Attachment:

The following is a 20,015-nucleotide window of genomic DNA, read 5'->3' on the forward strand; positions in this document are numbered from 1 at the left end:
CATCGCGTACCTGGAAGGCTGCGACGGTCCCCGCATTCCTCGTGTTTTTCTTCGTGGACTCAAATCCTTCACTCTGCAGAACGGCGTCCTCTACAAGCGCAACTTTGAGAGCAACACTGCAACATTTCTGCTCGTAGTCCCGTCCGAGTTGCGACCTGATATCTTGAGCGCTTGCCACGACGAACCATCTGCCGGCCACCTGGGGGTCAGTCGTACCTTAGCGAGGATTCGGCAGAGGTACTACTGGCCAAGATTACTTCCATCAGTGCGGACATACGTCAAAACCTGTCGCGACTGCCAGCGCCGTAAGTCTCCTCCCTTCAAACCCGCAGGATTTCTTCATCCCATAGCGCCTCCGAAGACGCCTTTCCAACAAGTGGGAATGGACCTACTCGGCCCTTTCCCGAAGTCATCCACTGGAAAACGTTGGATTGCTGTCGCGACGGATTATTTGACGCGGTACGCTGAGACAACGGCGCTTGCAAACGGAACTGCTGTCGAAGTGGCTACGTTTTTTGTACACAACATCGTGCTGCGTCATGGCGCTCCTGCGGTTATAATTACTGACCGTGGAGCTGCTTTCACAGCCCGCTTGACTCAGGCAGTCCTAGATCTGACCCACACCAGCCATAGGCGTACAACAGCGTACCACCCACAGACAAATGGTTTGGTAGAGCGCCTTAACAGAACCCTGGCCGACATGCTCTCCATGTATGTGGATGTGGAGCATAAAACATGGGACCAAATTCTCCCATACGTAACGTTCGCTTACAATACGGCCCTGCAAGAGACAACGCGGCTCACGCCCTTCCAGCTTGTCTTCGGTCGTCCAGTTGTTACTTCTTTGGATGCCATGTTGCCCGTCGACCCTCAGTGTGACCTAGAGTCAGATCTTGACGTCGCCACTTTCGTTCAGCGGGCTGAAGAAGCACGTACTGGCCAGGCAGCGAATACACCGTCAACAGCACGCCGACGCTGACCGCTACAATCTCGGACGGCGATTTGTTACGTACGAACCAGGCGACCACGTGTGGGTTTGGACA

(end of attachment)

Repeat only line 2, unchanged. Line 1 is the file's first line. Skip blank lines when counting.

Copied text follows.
CATCGCGTACCTGGAAGGCTGCGACGGTCCCCGCATTCCTCGTGTTTTTCTTCGTGGACTCAAATCCTTCACTCTGCAGAACGGCGTCCTCTACAAGCGCAACTTTGAGAGCAACACTGCAACATTTCTGCTCGTAGTCCCGTCCGAGTTGCGACCTGATATCTTGAGCGCTTGCCACGACGAACCATCTGCCGGCCACCTGGGGGTCAGTCGTACCTTAGCGAGGATTCGGCAGAGGTACTACTGGCCAAGATTACTTCCATCAGTGCGGACATACGTCAAAACCTGTCGCGACTGCCAGCGCCGTAAGTCTCCTCCCTTCAAACCCGCAGGATTTCTTCATCCCATAGCGCCTCCGAAGACGCCTTTCCAACAAGTGGGAATGGACCTACTCGGCCCTTTCCCGAAGTCATCCACTGGAAAACGTTGGATTGCTGTCGCGACGGATTATTTGACGCGGTACGCTGAGACAACGGCGCTTGCAAACGGAACTGCTGTCGAAGTGGCTACGTTTTTTGTACACAACATCGTGCTGCGTCATGGCGCTCCTGCGGTTATAATTACTGACCGTGGAGCTGCTTTCACAGCCCGCTTGACTCAGGCAGTCCTAGATCTGACCCACACCAGCCATAGGCGTACAACAGCGTACCACCCACAGACAAATGGTTTGGTAGAGCGCCTTAACAGAACCCTGGCCGACATGCTCTCCATGTATGTGGATGTGGAGCATAAAACATGGGACCAAATTCTCCCATACGTAACGTTCGCTTACAATACGGCCCTGCAAGAGACAACGCGGCTCACGCCCTTCCAGCTTGTCTTCGGTCGTCCAGTTGTTACTTCTTTGGATGCCATGTTGCCCGTCGACCCTCAGTGTGACCTAGAGTCAGATCTTGACGTCGCCACTTTCGTTCAGCGGGCTGAAGAAGCACGTACTGGCCAGGCAGCGAATACACCGTCAACAGCACGCCGACGCTGACCGCTACAATCTCGGACGGCGATTTGTTACGTACGAACCAGGCGACCACGTGTGGGTTTGGACA